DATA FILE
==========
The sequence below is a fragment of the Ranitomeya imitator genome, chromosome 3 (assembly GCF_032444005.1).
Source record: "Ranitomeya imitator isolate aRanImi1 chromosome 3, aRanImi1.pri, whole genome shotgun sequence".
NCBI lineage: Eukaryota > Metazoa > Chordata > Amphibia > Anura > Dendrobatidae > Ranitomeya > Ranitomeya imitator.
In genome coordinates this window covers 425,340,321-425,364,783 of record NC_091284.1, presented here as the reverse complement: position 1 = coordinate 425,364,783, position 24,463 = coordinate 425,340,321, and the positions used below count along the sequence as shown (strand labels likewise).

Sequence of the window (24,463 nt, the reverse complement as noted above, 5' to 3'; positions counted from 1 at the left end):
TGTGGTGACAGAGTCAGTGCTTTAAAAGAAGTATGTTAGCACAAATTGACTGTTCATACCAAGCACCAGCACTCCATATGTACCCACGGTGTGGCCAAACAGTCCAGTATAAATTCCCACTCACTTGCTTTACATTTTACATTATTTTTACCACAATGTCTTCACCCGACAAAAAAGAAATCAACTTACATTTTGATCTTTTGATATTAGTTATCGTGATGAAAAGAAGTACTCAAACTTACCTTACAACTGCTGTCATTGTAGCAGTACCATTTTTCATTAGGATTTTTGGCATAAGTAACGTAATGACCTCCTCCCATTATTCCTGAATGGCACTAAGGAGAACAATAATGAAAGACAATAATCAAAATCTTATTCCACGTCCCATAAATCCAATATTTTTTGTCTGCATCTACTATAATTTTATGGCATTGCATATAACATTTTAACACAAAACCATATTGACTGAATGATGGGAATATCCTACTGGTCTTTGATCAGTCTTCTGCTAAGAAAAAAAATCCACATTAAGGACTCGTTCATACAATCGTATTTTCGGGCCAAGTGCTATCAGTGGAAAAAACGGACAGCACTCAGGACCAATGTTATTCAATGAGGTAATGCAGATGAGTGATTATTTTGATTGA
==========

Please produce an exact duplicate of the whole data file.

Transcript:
The sequence below is a fragment of the Ranitomeya imitator genome, chromosome 3 (assembly GCF_032444005.1).
Source record: "Ranitomeya imitator isolate aRanImi1 chromosome 3, aRanImi1.pri, whole genome shotgun sequence".
NCBI lineage: Eukaryota > Metazoa > Chordata > Amphibia > Anura > Dendrobatidae > Ranitomeya > Ranitomeya imitator.
In genome coordinates this window covers 425,340,321-425,364,783 of record NC_091284.1, presented here as the reverse complement: position 1 = coordinate 425,364,783, position 24,463 = coordinate 425,340,321, and the positions used below count along the sequence as shown (strand labels likewise).

Sequence of the window (24,463 nt, the reverse complement as noted above, 5' to 3'; positions counted from 1 at the left end):
TGTGGTGACAGAGTCAGTGCTTTAAAAGAAGTATGTTAGCACAAATTGACTGTTCATACCAAGCACCAGCACTCCATATGTACCCACGGTGTGGCCAAACAGTCCAGTATAAATTCCCACTCACTTGCTTTACATTTTACATTATTTTTACCACAATGTCTTCACCCGACAAAAAAGAAATCAACTTACATTTTGATCTTTTGATATTAGTTATCGTGATGAAAAGAAGTACTCAAACTTACCTTACAACTGCTGTCATTGTAGCAGTACCATTTTTCATTAGGATTTTTGGCATAAGTAACGTAATGACCTCCTCCCATTATTCCTGAATGGCACTAAGGAGAACAATAATGAAAGACAATAATCAAAATCTTATTCCACGTCCCATAAATCCAATATTTTTTGTCTGCATCTACTATAATTTTATGGCATTGCATATAACATTTTAACACAAAACCATATTGACTGAATGATGGGAATATCCTACTGGTCTTTGATCAGTCTTCTGCTAAGAAAAAAAATCCACATTAAGGACTCGTTCATACAATCGTATTTTCGGGCCAAGTGCTATCAGTGGAAAAAACGGACAGCACTCAGGACCAATGTTATTCAATGAGGTAATGCAGATGAGTGATTATTTTGATTGA